How to differentiate COVID-19 pneumonia from influenza and bacterial pneumonia on CT?
Arched bridge and/or vacuole signs on CT may support a diagnosis of COVID-19 pneumonia and assist in differentiation from influenza and bacterial pneumonia, a retrospective study by the Chinese University of Hong Kong has revealed.
Common CT features of COVID-19 pneumonia are nonspecific and could overlap with those of influenza or bacterial pneumonia. “COVID-19 pneumonia and influenza or bacterial pneumonia distinctly differ in terms of their disease course, temporal progression, and available therapeutics. Therefore, there is a need for early and accurate differentiation between these entities,” wrote the researchers. [Hong Kong Med J 2023;29:39-48]
According to previous reports, the arched bridge sign (ie, ground-glass opacities or consolidation with an arched margin outlining unaffected lung parenchyma) and vacuole sign (ie, focal oval or round lucent area [typically <5 mm] present within ground-glass opacities or consolidation sites) could be distinct CT features of COVID-19 pneumonia. [AJR Am J Roentgenol 2020;214:1287-94; Quant Imaging Med Surg 2020;10:1551-8.]
To evaluate the diagnostic value of arched bridge and vacuole signs, CT images of 187 patients with pneumonia were independently reviewed by two radiologists in the study. The incidence of arched bridge and vacuole signs were compared between patients with COVID-19 pneumonia (n=66), those with influenza pneumonia (n=50), and those with bacterial pneumonia (n=71).
Patients with COVID-19 pneumonia were much more likely to exhibit the arched bridge sign and/or the vacuole sign compared with patients with influenza pneumonia or bacterial pneumonia (arched bridge sign: 63.6 percent vs 8.0 percent and 5.6 percent; both p<0.001) (vacuole sign: 21.2 percent vs 2.0 percent and 1.4 percent; both p≤0.005). As CT was performed mainly during admission (mean, 5.3 days after admission), the authors suggested that the arched bridge and vacuole signs generally appeared at an early stage of pneumonia.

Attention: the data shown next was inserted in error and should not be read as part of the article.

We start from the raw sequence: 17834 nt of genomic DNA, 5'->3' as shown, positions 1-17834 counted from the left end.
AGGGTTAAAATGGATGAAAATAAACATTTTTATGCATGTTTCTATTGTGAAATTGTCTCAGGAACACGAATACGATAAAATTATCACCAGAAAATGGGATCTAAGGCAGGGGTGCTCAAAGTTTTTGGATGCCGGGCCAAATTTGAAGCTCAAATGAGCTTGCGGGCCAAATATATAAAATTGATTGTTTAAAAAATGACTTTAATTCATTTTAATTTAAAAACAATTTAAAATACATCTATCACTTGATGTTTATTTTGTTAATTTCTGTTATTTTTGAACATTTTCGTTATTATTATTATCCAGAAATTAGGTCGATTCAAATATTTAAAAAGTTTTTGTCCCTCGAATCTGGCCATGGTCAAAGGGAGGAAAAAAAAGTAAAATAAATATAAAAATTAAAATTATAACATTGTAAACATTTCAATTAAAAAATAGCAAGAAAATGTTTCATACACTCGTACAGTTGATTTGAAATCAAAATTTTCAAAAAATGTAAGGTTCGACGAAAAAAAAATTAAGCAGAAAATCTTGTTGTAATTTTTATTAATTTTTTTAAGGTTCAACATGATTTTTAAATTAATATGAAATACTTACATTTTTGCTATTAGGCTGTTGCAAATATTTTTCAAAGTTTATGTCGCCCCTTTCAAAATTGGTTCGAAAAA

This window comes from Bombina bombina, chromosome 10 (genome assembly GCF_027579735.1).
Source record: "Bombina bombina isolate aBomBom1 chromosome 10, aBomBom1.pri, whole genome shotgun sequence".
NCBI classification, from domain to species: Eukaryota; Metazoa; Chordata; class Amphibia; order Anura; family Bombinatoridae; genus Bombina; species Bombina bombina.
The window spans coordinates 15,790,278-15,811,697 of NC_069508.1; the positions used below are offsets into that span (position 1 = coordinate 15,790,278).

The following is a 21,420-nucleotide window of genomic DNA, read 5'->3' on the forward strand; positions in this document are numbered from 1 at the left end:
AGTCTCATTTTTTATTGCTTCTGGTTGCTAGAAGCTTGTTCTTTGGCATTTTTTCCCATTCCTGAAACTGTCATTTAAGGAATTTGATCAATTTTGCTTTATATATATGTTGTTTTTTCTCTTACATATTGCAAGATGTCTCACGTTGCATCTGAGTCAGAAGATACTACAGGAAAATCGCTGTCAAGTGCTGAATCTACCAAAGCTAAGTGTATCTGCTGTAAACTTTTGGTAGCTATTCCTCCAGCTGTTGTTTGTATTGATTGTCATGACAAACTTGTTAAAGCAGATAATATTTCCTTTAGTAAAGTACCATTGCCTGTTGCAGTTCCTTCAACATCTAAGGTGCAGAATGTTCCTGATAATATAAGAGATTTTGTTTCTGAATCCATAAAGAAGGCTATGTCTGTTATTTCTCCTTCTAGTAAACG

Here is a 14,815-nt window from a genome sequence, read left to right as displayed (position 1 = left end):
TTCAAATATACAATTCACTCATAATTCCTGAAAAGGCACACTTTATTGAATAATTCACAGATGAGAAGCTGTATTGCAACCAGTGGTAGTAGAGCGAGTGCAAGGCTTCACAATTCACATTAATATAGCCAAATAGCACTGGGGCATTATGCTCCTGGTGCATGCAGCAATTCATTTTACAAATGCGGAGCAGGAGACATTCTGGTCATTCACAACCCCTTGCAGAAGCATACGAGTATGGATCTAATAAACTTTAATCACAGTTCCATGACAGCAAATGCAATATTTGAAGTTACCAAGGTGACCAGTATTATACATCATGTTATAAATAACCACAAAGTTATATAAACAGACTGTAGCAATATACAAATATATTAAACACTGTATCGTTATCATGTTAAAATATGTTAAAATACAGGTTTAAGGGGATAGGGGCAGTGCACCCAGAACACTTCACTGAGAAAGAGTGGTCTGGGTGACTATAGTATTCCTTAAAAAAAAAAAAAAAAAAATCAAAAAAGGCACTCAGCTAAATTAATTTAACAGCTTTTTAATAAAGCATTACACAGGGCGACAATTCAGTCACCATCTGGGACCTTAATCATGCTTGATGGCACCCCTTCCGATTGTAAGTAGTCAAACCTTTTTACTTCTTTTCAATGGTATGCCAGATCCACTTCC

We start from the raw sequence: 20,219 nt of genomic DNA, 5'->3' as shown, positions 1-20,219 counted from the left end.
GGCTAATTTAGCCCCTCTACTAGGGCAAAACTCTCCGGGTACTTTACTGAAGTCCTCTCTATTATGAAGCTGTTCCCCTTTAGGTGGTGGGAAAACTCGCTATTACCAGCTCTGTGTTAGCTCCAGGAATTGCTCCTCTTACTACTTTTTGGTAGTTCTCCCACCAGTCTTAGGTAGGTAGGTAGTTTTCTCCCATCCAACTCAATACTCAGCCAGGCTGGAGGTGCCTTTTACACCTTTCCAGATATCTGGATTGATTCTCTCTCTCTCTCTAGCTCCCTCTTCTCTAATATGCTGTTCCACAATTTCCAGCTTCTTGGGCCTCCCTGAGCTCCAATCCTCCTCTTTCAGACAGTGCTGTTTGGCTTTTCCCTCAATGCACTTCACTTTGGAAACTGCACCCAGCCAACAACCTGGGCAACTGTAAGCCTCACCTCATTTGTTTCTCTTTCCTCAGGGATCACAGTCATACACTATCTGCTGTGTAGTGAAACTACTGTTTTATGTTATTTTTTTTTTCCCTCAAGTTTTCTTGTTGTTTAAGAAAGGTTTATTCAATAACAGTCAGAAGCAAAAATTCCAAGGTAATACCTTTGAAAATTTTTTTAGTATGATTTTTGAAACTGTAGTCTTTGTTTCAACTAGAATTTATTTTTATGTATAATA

“[Importantly], both signs were seen together in 16.7 percent of patients with COVID-19 pneumonia, but they did not occur together in patients with influenza or bacterial pneumonia,” highlighted the researchers. “Our findings suggest that the presence of both arched bridge and vacuole signs strongly supports a diagnosis of COVID-19 pneumonia.”
However, the arched bridge and vacuole signs are not prognostic biomarkers, as there were no significant differences in total hospitalization duration in COVID-19 pneumonia patients with or without these signs (both p>0.05).
Notably, the arched bridge and vacuole signs exhibited high specificity (93.4 percent and 98.4 percent, respectively) for identifying COVID-19 pneumonia, with moderate or low sensitivity (63.6 percent and 21.2 percent, respectively). They also showed high positive predictive values (84.0 percent and 87.5 percent, respectively) and high or moderate negative predictive values (82.5 percent and 69.6 percent, respectively).
“Although underlying pathophysiological mechanisms behind these signs remain unclear, the morphological appearances of arched bridge and vacuole signs may indicate different pathophysiological lung-sparing mechanisms that occur during infection-related pneumonia,” noted the researchers. “Identification of these signs in clinical practice may be useful in increasing suspicion or providing confirmatory evidence to support a diagnosis of COVID-19 pneumonia.”